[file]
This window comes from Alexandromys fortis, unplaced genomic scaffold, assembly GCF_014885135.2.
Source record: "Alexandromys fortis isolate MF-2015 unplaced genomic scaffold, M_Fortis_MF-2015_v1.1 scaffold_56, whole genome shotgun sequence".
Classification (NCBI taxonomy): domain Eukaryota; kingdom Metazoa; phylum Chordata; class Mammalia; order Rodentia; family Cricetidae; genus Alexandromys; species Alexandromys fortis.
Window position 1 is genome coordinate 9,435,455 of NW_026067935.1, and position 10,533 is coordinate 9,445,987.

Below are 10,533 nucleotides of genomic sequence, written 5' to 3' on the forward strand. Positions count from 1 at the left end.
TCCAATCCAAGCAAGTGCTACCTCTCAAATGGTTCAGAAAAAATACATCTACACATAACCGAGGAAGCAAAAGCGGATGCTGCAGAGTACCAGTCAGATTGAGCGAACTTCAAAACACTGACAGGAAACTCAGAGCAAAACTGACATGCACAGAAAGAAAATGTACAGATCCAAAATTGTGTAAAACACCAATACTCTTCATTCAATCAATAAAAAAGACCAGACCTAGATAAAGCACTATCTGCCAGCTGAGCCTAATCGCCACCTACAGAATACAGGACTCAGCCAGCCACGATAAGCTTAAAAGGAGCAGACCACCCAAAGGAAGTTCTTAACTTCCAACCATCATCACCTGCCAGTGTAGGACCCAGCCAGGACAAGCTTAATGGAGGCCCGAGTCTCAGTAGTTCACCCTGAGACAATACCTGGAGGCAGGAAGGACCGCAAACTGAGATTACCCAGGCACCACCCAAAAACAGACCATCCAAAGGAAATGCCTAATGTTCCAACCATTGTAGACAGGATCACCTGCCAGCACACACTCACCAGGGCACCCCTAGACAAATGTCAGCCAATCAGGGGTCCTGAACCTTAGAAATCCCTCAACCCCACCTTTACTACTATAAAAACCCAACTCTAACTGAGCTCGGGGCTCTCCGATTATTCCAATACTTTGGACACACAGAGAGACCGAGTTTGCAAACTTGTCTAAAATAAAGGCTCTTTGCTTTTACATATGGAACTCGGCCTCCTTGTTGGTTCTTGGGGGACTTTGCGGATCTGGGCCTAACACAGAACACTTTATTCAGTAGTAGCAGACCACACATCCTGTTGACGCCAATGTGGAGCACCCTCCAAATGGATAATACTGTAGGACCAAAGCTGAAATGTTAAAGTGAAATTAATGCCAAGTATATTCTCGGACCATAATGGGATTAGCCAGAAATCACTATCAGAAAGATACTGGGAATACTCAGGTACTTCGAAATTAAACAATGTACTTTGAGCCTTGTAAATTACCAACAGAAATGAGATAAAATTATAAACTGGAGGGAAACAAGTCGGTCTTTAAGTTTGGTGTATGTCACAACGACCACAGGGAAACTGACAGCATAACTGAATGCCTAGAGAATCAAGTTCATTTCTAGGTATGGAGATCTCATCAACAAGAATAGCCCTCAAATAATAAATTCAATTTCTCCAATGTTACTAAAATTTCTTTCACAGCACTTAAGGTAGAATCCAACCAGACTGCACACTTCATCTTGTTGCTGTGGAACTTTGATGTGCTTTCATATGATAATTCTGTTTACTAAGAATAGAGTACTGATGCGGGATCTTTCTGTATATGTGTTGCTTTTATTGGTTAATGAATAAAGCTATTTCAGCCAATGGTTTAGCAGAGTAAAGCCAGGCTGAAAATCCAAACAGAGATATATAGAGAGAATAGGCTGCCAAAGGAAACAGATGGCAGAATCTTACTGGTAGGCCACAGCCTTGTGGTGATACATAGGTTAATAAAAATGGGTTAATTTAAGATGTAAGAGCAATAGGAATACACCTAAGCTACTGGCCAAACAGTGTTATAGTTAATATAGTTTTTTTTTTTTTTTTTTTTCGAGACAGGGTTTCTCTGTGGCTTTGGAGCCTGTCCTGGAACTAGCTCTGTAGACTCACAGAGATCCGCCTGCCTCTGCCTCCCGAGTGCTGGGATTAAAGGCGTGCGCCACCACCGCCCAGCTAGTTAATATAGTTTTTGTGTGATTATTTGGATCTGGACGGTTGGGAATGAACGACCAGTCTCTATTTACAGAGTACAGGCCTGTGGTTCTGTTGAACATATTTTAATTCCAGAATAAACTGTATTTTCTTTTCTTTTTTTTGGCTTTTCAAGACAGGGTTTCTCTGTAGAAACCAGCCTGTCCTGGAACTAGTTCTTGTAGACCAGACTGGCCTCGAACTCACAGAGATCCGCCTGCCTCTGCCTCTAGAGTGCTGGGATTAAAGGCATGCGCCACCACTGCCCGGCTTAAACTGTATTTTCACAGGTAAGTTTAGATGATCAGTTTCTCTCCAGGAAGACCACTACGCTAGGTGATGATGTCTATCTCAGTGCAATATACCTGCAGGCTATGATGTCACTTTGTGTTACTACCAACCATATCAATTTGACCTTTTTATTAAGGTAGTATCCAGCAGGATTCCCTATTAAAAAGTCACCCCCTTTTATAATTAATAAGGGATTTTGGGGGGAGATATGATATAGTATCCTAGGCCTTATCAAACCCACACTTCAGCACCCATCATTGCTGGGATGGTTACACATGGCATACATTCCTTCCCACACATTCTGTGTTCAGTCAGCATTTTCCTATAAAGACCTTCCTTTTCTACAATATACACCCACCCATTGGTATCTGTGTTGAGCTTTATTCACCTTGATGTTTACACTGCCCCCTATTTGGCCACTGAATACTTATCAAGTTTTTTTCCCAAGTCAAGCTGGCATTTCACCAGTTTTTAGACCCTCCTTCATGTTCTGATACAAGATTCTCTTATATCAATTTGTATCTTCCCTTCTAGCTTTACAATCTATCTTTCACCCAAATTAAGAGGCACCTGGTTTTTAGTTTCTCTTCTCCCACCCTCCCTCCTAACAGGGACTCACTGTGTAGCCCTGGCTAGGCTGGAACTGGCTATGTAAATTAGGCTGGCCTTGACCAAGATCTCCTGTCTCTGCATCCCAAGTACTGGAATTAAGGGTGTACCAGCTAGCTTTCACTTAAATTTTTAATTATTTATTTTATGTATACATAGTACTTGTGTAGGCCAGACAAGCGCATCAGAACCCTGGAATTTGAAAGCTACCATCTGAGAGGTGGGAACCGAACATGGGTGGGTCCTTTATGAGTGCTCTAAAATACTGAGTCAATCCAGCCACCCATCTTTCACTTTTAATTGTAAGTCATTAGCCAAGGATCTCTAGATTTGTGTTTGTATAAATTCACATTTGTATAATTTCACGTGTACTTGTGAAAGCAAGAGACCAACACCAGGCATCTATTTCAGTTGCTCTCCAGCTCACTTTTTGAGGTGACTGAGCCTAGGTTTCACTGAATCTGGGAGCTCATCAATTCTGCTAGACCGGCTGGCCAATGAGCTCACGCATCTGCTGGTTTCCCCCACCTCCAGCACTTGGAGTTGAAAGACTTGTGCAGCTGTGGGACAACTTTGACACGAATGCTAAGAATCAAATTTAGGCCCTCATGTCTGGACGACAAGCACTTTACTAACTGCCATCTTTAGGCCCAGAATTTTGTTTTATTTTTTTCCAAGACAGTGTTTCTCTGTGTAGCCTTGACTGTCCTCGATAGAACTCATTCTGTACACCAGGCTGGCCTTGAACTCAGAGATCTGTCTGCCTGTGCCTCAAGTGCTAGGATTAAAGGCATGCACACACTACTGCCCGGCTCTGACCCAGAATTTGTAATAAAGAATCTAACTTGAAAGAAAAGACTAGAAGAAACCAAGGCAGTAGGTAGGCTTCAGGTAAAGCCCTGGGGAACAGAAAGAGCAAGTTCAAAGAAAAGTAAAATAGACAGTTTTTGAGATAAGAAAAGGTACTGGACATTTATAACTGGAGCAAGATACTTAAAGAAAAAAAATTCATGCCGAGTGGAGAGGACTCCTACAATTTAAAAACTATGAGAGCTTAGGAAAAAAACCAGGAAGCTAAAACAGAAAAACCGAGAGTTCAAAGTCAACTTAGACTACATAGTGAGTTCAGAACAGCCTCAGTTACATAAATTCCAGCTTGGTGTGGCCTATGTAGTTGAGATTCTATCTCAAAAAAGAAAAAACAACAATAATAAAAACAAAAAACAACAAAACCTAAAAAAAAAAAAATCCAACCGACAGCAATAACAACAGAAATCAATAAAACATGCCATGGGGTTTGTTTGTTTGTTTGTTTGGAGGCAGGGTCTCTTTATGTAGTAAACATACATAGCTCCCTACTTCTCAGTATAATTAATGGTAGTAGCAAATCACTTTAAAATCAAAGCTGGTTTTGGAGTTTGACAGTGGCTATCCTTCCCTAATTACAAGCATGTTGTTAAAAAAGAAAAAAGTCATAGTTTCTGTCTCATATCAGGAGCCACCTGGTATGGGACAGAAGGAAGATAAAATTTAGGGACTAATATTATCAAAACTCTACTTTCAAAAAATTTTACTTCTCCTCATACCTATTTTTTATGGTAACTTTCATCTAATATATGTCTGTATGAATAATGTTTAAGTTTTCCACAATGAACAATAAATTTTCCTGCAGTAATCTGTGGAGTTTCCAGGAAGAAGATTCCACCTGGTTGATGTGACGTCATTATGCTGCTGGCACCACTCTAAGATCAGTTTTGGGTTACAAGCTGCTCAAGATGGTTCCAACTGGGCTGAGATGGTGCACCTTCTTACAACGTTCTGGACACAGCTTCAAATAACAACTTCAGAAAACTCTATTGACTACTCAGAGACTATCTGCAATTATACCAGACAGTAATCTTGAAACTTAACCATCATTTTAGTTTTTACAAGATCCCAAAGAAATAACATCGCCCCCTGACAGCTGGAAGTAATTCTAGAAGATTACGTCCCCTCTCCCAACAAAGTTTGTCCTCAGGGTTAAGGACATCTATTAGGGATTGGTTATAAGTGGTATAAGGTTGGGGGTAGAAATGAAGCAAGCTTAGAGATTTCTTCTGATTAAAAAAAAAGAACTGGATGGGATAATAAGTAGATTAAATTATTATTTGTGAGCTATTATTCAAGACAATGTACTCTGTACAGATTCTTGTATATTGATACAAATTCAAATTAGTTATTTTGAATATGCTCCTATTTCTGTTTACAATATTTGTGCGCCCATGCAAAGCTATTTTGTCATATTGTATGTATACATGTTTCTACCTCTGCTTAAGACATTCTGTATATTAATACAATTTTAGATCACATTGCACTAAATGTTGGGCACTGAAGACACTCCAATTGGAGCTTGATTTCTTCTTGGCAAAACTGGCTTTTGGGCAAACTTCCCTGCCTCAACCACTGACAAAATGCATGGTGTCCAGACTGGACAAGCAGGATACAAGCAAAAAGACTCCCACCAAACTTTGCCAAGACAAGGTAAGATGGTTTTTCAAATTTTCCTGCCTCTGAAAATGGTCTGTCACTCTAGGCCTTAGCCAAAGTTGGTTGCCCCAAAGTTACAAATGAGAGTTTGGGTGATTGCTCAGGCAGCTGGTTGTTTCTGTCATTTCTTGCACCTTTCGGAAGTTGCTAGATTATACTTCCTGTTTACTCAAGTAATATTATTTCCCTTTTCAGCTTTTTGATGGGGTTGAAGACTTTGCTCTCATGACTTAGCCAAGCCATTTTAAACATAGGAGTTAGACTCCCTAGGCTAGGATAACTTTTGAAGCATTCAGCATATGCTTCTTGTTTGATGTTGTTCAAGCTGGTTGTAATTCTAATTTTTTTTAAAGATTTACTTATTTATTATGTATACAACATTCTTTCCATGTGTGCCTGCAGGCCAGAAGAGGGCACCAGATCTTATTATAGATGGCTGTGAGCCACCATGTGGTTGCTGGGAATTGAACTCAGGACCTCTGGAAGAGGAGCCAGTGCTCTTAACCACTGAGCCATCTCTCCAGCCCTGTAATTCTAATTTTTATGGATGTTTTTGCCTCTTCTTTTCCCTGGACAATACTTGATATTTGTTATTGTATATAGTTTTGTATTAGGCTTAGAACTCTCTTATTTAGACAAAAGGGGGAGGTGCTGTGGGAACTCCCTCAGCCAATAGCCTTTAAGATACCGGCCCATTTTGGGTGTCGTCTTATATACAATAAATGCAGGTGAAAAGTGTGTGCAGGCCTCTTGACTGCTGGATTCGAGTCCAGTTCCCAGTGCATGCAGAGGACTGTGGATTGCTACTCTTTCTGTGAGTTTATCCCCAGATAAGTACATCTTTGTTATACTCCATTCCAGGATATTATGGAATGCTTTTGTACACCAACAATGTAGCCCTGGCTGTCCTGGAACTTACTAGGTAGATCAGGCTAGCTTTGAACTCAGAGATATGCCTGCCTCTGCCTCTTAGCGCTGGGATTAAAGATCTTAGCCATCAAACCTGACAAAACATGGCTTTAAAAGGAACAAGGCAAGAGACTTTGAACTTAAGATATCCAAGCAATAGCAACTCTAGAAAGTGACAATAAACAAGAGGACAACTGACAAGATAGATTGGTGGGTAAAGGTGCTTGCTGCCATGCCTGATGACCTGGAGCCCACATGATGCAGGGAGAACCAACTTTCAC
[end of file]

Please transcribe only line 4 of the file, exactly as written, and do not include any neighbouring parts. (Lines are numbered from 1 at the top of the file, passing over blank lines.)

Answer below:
Window position 1 is genome coordinate 9,435,455 of NW_026067935.1, and position 10,533 is coordinate 9,445,987.